The dual challenge of respiration (oxygen extraction and delivery) and ionoregulation is a poorly studied problem of particular physiological significance for basal aquatic vertebrates. This is particularly true of fish with both gills and an air-breathing organ (ABO) that tolerate a vast range of oxygen concentrations and salinities, such as gars. These species need to contend with extracting oxygen from media with different oxygen concentrations under a wide range of environmental conditions that probably change throughout an animal’s development. As such, the alligator gar (Atractosteus spatula), the most salinity tolerant species in the basal bony fishes with an ABO which also stands at the crux of basal vertebrate and teleost evolution, offers unique opportunities to better understand the dual physiological regulation of these systems. At the cellular and organismal level, vertebrate hemoglobins play a fundamental role in mediating responses to changes in oxygen availability, as this protein is in charge of delivering oxygen from respiratory organs to the cells of tissues to enable aerobic metabolism. Hemoglobins are the products of a gene family, and most fish synthesize different hemoglobin subunits throughout development and also in response to environmental changes. However, a clear understanding of the combined effects of developmental and environmental changes is lacking. Because of its ability to extract oxygen from water and air, its wide tolerance to changes in salinity and the availability of a high quality genome for a relatively closely related species, the alligator gar offers unique opportunities to study gene expression plasticity. Our work seeks to study this important model species through seeking answers to key questions in physiology and functional and evolutionary genomics related to a fundamental aspect of life on this planet: how organisms maintain a stable delivery of oxygen under varying conditions. Thus, as a first approximation to understanding how gars are able to deliver oxygen under different environmental conditions, and understand how exposure to physiological challenges early in development can influence responses at later stages, we are analyzing alligator gar transcriptomes to 1. Characterize the set of hemoglobins expressed at different stages of development, 2. Characterize changes in hemoglobin expression in response to changes in O2 availability and changes in salinity, and 3. Characterize changes in blood chemistry relative to oxygen binding affinity in response to changes in O2 availability and changes in salinity.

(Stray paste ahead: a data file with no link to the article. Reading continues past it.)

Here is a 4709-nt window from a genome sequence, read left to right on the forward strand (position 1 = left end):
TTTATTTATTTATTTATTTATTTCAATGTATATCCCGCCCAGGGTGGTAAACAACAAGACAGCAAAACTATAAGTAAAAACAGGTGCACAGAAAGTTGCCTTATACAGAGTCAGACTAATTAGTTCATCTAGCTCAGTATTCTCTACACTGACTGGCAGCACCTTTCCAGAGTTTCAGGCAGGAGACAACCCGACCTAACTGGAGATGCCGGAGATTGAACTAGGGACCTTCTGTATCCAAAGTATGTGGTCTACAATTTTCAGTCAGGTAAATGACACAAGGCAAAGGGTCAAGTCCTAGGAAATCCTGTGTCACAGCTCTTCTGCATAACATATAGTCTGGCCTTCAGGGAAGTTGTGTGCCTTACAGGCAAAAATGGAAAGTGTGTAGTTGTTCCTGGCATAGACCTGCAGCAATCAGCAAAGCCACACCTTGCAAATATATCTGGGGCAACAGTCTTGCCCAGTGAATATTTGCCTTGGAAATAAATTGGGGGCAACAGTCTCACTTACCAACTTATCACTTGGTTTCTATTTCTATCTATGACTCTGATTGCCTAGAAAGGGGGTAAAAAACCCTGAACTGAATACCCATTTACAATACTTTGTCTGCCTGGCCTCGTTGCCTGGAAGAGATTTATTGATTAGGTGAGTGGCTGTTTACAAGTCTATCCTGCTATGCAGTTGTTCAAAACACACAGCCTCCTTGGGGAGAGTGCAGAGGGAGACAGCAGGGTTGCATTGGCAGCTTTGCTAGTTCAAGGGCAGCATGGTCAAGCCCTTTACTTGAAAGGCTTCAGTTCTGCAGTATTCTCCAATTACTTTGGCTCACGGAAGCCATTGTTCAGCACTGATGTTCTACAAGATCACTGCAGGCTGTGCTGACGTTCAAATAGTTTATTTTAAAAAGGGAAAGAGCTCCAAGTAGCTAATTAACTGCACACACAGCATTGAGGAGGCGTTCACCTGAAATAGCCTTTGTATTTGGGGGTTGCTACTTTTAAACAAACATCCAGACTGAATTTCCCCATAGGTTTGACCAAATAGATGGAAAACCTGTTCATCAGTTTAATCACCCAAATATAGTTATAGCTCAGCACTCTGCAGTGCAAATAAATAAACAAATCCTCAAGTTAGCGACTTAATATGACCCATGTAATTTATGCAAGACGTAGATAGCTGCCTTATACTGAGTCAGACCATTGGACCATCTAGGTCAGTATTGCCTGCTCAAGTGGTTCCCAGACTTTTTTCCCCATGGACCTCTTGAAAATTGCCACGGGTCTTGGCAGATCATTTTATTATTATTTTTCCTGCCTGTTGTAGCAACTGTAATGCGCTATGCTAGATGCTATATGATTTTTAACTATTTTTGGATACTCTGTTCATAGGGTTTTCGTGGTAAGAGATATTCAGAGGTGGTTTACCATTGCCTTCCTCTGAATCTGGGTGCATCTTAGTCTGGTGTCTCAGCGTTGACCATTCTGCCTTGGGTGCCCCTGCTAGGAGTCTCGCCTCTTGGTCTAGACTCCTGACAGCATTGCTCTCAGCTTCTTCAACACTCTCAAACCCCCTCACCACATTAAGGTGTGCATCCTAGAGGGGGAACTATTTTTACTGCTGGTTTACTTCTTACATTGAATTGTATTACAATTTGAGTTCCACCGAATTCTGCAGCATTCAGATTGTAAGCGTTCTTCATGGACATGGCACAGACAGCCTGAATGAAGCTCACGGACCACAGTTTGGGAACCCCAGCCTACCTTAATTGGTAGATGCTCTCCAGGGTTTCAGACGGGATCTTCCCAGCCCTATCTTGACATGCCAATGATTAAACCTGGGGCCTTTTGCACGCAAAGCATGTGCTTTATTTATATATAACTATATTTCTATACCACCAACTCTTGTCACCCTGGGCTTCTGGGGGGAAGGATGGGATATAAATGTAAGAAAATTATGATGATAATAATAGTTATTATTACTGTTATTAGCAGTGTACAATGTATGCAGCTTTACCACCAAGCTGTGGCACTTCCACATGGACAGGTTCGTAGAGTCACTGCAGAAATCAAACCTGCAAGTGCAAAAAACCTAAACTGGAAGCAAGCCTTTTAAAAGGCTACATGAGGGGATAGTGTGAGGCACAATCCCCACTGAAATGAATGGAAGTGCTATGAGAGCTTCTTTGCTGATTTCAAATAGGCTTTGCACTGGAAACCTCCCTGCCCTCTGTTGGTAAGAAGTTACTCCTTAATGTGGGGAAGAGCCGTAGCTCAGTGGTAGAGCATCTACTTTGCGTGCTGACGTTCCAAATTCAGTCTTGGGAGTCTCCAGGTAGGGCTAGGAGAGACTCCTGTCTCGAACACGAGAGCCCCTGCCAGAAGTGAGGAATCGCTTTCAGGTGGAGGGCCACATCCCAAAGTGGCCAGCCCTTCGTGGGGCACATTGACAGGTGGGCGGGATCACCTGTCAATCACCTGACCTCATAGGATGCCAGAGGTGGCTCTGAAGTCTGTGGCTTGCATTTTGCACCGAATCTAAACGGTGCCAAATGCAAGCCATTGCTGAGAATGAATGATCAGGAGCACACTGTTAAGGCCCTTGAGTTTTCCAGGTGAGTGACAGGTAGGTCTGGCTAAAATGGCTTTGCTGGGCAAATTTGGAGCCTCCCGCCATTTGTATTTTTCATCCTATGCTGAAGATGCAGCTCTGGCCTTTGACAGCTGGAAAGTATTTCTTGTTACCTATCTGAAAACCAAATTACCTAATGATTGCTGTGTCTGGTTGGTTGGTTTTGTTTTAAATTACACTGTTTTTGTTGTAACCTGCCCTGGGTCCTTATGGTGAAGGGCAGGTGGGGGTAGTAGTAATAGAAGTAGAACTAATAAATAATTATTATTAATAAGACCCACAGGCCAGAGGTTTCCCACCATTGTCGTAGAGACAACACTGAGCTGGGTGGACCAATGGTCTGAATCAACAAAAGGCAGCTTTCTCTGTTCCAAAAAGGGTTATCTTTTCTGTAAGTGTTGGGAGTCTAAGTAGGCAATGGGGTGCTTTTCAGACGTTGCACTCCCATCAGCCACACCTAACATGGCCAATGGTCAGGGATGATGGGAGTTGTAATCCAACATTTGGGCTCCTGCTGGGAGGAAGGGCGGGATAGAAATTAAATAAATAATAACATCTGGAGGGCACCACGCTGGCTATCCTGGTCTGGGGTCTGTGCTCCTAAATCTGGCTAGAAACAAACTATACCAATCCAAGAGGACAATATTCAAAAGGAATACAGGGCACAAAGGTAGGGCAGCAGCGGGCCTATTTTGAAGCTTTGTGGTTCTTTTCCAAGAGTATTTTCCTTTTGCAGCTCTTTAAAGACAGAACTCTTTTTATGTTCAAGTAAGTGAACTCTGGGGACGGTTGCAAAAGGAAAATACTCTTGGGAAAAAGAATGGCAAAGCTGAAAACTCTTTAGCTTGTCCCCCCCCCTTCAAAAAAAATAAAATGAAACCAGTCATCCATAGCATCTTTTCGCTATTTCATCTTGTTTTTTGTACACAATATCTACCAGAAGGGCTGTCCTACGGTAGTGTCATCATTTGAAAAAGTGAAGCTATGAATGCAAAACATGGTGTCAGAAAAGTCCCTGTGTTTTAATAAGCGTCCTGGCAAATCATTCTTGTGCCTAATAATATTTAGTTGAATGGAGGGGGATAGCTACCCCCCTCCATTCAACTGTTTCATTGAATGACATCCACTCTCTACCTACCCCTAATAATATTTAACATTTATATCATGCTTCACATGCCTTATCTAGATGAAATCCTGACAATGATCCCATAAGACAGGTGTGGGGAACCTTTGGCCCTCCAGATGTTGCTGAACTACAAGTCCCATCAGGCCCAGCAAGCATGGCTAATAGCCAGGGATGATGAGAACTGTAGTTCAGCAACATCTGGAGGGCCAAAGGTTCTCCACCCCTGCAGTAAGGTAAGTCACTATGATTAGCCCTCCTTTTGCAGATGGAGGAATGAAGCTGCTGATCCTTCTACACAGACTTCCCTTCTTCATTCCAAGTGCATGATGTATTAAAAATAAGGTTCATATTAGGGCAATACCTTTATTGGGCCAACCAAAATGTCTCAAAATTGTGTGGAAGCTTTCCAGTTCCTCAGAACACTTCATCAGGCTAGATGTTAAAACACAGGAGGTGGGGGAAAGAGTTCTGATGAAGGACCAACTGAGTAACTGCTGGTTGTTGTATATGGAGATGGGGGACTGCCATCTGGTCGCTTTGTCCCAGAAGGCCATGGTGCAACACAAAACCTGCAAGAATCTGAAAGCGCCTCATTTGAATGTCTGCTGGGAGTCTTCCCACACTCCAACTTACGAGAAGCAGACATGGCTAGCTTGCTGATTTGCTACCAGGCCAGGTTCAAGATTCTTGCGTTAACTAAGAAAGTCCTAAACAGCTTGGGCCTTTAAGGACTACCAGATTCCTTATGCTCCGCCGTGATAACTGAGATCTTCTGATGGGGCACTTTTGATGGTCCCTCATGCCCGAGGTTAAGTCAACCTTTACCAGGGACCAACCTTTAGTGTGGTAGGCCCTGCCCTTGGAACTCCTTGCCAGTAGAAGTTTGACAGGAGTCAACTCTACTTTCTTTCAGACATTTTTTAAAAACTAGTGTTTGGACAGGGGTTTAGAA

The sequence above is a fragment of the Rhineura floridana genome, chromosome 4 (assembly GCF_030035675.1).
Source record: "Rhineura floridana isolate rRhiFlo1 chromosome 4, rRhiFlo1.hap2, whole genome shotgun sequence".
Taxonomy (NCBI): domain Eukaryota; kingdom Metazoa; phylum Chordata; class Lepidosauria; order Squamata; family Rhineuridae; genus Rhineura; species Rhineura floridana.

Dr. Jankun-Kelly works in the area of information and scientific visualization. He was developed novel methods for visualization interfaces, interfaces for linked image browsing, models for visual exploration, and visual analysis tools for bioinformatics.
REU projects for bioinformatics will challenge students to work together with computer scientists and biology experts to solve complex problems via interactive computer graphics. While two examples of such projects are given, actual projects will be determined in collaboration with application scientist and the student. 1. MSAVis, a multiple sequence alignment visualization system, has several feasible extensions that can be tackled in parallel by dedicated students; two are presented here. First, as it stands, MSAVis does not allow editing of protein sequences to test different alignment hypotheses; this is a feature of interest to its users. A student would add this functionality which would involve modifying MSAVis’ interaction mechanisms and integrating it with sequence alignment software. Second, there are additional protein features that could be integrated such as binding sites or information about secondary structure. Such a project would involve designing the visual metaphors for the added information and designing the interface to query the biological databases to extract them. 2. In this project, a web-based tool named GeneAtlas will be refined. The gene atlas allows the efficient comparison of multiple gene expression samples (usually from species at different times in their life cycle) to be compared efficiently. Additional interaction methods and visual metaphors could be explored to make this a tool with genuine impact on biological studies.